Then, this red-bellied woodpecker sat right out the upstairs window at home. You can tell he’s a red-bellied, because the red head is not all-over. I didn’t name these creatures…in the last shot you can actually see a smudge of red down near his nether parts. That’s where his name comes from. His belly is mostly white, with a streak of red. a faint streak.

I’ll be posting my teaching schedule for 2014 soon. It’s a busy one…

Some stuff I have been finishing up. Got to photographing it on Thursday.

A small carved & painted box. I did one like this before, when I was working on the cupboard for the MFA. This one is not a copy of an existing piece, but based on a couple of examples we studied while researching that project.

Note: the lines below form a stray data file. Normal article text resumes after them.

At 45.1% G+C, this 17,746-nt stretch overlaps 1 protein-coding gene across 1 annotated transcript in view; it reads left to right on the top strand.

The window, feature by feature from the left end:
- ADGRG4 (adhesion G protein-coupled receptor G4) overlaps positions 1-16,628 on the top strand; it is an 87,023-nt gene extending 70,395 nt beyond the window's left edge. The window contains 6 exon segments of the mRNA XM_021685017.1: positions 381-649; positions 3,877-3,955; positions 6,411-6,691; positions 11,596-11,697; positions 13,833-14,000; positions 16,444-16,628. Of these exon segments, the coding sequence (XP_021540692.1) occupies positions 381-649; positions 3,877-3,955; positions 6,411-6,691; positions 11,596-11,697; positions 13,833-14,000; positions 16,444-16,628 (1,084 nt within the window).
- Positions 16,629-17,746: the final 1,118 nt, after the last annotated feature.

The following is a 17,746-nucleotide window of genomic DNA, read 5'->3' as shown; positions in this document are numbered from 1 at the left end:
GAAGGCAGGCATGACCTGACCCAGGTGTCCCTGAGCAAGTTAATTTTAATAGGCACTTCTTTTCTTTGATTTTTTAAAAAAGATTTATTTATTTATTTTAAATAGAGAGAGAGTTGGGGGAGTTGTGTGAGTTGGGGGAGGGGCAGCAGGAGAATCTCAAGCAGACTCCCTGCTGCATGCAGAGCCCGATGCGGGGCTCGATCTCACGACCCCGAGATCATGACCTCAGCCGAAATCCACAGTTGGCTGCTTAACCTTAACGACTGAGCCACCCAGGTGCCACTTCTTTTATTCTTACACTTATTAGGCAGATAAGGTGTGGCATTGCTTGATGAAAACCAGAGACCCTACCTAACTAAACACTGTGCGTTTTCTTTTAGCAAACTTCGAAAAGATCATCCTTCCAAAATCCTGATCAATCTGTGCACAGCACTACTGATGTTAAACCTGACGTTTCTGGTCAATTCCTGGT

painted box Nov 2013

 

Open showing the till inside.

 

 

 

carved & painted box open

 

And a detail showing the wooden hinge – a pin on the extension of the rear board, fitting through a hole bored in the lid’s cleats.

carved & painted box detail till hinge

 

In keeping with the squiggle-painted decor – here’s a joined stool I built during the book project, but just painted this fall.

joined stool painted Nov 2013

 

Then next stool was a customer-request. Carved aprons.

joined stool carved fall 2013

joined oak stool carved fall 2013

 

I’m also finishing up the bookstand orders I got – one more to go. I keep hearing about “oh, you can use an Ipad on them too!” – I don’t want to know about it!

bookstand